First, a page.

Think of it more of a promotions thing. We see a film, like it, and get the chance to throw a party where we pass out free merchandise from the film and give friends the chance to win reserved seats to the screening. You don't have to wait in the long line and can just wonder in last minute to nestle in your comfortable seats with a sign that states, "RESERVED FOR (blank)."

Wednesday's attendance to One Night in Bruges (honoring Paris Hilton) was overwhelming. With staff included, we managed to bring in 165 friends throughout the entire night. That type of support means more than anything.

I am known to have a bit of social anxiety (I know) when it comes to big crowds and I kind of zone out, but luckily I have two of the greatest comrades, Cameron and Rusty, to take care of business when business needs to be taken care of.

We would like to thank Focus Features for all the cool gear, Shep and the staff at Rubber Gloves for helping us make this a successful event and putting up with my anxiety when first arriving. We also would to thank She's the Worst for giving us music all night long, Benjamin Shawver and Jason Bauer for shooting everyone in the face when needed, Chipotle for the chips and salsa, and most importantly everyone that came out to support us. We hope you enjoyed this event, and we'll see you February 20th at Hailey's for Slam Drunk, our promotional Semi-Pro event!

If you know you had your photo taken and it's not in the set, e-mail me at [email protected]. Over 500 photos were taken and we tried to not to add duplicates.

Click HERE for pics from Wednesday night!

GATW Guest Writer

February 8th, 2008


Where is Bruges? A question many people might wonder as they prepare to watch the new film, In Bruges. You quickly learn from the film’s opening monologue, which features Colin Farrell’s somber voice playing over various shots of the town that Bruges is in Belgium.

The monologue explains that a job has gone bad and now two hit men have been sent to hide in the quaint town of Bruges. The two temporarily exiled men are the amusing and pouting Ray (Colin Farrell) and the fatherly Ken (Brendan Gleeson). In Bruges doesn't expose the horribly depressing details of the botched job or examine the resulting consquences until later in the film, giving the audience plenty of time to have fun with the two main characters as they try to deal with their present situation in different ways.

Ray has the attitude of a disinterested teenager towards Bruges. He is young and is not concerned with the old-fashioned town. However, Ken approaches Bruges and Ray much like a well meaning but doomed father. The harder Ken tries to convince Ray that Bruges and its history is interesting the less Ray cares, creating many great exchanges between the two over the town. There is a particularly funny scene where Ken is explaining the history of a church and how it is believed to posses actual drops of Jesus Christ’s blood. As Ken continues to explain why Ray should care, Ray just continues to point out plainly that he doesn’t.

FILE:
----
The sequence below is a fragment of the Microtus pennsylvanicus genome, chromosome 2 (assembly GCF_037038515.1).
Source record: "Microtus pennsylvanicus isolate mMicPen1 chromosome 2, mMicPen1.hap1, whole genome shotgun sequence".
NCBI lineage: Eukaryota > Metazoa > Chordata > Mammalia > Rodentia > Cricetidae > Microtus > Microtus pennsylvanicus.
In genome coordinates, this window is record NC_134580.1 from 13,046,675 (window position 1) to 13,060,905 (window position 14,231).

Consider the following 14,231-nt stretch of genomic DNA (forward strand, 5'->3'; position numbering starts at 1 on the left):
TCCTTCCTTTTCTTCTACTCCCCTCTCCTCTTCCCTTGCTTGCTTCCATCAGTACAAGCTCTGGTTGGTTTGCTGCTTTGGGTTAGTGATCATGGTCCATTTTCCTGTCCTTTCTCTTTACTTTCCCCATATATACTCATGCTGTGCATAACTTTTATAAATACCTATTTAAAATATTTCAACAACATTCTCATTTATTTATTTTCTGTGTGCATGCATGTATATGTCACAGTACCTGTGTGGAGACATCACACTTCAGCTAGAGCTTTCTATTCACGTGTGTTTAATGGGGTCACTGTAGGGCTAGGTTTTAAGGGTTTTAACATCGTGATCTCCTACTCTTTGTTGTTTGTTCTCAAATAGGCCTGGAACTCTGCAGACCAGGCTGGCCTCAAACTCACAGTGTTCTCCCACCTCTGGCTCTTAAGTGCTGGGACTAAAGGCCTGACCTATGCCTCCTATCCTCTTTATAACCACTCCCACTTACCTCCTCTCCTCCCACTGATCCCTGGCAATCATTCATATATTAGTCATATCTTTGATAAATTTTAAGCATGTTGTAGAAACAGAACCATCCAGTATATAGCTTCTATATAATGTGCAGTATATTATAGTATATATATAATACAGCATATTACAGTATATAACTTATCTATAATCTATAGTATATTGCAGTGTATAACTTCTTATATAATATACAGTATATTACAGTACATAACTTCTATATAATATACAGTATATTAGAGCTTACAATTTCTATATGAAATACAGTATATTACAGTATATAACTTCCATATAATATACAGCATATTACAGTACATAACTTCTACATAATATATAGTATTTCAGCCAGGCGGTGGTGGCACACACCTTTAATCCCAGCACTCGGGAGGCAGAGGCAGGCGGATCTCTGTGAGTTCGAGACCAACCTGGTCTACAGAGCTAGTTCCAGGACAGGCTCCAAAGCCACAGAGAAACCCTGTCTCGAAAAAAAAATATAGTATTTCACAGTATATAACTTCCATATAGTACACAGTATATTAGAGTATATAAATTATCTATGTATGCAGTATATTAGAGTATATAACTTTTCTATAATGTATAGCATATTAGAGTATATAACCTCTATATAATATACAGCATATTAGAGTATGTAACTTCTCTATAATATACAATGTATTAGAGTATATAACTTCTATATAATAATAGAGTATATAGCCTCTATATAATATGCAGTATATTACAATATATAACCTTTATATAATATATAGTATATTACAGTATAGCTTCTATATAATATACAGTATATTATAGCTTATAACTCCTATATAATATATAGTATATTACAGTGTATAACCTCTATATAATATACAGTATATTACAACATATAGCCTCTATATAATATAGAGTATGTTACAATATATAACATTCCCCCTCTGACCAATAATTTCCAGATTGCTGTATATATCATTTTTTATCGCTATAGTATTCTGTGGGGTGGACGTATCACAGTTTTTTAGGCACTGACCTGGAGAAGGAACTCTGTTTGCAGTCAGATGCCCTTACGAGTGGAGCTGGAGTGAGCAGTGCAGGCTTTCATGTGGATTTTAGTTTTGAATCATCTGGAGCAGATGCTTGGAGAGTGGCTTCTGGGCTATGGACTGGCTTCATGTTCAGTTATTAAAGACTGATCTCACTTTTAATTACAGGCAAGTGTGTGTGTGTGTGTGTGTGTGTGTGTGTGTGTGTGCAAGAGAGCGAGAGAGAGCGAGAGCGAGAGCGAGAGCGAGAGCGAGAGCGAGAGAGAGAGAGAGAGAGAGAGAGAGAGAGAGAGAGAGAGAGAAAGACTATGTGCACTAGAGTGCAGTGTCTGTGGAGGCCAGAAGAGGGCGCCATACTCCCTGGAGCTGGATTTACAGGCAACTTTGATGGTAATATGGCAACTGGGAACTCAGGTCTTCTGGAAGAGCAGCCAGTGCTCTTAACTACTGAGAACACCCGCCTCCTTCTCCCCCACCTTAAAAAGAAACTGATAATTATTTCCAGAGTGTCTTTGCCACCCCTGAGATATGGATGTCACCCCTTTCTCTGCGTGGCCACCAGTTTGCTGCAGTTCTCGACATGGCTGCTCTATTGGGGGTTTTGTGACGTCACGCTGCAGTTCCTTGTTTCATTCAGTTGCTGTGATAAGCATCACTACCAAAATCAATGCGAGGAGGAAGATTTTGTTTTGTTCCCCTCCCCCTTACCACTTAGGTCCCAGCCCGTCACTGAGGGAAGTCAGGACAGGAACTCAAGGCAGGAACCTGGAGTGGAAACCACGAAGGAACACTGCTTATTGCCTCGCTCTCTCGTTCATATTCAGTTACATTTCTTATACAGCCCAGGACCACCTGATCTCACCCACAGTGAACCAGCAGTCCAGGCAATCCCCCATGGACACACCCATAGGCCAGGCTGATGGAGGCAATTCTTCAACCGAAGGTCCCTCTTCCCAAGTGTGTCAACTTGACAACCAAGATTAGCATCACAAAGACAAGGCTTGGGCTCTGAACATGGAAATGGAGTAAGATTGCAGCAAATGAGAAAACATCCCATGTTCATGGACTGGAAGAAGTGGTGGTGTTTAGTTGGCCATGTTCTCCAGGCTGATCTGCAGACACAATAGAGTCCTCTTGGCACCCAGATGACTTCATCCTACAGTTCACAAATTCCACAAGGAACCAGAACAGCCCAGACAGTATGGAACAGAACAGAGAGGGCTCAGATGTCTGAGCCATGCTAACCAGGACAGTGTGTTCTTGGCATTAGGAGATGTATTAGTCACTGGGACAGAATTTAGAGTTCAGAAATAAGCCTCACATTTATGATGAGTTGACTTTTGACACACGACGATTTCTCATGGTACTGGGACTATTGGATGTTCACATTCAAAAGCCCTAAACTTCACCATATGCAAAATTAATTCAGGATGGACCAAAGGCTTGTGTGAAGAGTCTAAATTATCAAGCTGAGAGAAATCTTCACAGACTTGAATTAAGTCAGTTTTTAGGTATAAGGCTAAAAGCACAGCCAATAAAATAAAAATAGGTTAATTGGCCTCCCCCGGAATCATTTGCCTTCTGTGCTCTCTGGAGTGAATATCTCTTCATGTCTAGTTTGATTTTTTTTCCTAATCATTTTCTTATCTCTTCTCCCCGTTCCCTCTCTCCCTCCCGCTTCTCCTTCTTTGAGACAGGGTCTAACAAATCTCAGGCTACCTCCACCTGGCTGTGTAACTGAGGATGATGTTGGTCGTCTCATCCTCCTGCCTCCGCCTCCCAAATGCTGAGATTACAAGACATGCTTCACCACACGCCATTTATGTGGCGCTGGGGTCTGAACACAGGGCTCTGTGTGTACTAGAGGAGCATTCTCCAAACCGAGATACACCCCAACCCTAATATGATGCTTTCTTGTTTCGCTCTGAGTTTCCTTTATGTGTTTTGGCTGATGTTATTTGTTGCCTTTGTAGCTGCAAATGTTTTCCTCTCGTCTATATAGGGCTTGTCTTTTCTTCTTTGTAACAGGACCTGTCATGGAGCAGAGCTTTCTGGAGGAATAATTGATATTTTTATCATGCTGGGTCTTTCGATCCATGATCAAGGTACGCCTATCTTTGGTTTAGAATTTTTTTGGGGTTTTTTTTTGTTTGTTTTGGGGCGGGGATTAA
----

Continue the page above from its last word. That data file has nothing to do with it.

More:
The film’s humor is in fact stronger than most might expect. The last time I remember an audience laughing so hard was during the hit comedy Knocked Up. Many of the film’s comedic moments come from the clueless Ray. Ray’s earnestness continually gets him into troublesome situations while he is suppose to be keeping a low profile. Ray has two very memorable interactions with fellow tourists. One exchange involves an overweight American trying to punch Ray because of a candid comment he made and the other one ends in assault at an upscale restaurant. In Bruges also possesses many witty and very quotable lines, with a good amount, but not all, of them containing the F word. The dialogue is sharp, which is not surprising when you learn that the film’s Writer and Director Martin McDonagh, is a very successful and award winning playwright.

The very entertaining and fresh characters of In Bruges are made even greater by the quality of the actors playing them. Colin Farrell has finally found a role perfectly suited for him in the well meaning but reckless Ray. Brendan Gleeson brings a great amount of warmth to the role of Ken, Ray’s counterpart and babysitter. Farrell and Gleeson’s talent helps the audience care about two men who are paid to kill for a living.

In Bruges’ tone shifts dramatically when the film begins to focus on why exactly the two men are hiding. As the details of the job are revealed, Ray’s inner torment surfaces on the screen. It turns out that Ray accidentially shot and killed a young boy. Despite being a paid killer, Ray's genuine sorrow and torment will derive sympathy, not contempt from the audience. Of Course, Ken attempts to convince Ray to use this experience as a lesson, as Ken puts it: "save the next little boy." This examination causes In Bruges second half, while mostly entertaining, to become convoluted and melodramatic at times. However, In Bruges' final moments do successfully achieve the film's purpose by displaying the necessity of forgiveness and acceptance in a big and bloody way.

In Bruges is director Martin McDonagh’s feature length film debut. Mr. McDonagh has already achieved a large amount of success as a playwright, and his ability to create such clever and memorable dialoge along with enganging film characters makes one hope that he will continue to spend time in the filmmaking realm.